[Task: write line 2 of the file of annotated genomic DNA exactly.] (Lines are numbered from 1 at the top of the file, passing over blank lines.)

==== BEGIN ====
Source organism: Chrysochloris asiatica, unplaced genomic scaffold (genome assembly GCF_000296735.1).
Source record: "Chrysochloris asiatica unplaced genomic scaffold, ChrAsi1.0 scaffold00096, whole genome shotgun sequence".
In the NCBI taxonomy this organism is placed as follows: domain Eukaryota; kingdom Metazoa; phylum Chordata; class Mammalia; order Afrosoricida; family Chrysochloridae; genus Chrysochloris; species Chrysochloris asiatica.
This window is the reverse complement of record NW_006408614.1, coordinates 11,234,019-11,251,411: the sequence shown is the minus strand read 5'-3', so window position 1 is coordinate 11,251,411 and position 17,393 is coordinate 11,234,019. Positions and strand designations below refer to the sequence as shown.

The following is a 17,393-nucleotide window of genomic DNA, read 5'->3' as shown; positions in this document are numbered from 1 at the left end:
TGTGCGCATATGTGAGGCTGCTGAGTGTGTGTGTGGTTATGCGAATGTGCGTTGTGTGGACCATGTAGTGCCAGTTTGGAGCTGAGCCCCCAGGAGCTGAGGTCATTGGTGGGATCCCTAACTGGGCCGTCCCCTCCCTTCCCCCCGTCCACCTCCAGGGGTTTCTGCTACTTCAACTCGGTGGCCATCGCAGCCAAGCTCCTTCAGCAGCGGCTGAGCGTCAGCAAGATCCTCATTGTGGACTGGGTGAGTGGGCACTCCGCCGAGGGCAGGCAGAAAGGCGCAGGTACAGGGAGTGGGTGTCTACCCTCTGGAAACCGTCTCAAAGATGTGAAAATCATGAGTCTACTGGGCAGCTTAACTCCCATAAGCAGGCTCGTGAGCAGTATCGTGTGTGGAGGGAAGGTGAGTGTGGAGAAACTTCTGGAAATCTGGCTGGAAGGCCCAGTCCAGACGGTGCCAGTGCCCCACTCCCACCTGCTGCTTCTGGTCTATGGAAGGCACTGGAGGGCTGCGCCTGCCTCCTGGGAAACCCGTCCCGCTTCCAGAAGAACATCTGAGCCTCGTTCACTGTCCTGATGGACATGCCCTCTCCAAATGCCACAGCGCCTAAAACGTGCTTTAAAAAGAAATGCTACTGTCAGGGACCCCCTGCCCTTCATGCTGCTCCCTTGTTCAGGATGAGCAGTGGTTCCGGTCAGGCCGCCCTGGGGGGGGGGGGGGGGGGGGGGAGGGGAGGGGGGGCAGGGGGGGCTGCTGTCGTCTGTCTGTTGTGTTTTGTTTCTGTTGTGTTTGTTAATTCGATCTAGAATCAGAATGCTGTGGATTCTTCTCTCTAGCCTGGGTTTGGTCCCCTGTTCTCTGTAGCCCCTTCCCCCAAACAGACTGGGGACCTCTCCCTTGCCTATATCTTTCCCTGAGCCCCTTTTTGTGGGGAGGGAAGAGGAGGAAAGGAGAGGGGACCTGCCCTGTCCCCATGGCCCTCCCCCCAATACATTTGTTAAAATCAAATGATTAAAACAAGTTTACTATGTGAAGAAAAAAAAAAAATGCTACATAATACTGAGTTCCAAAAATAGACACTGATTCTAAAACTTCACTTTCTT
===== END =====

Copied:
Source record: "Chrysochloris asiatica unplaced genomic scaffold, ChrAsi1.0 scaffold00096, whole genome shotgun sequence".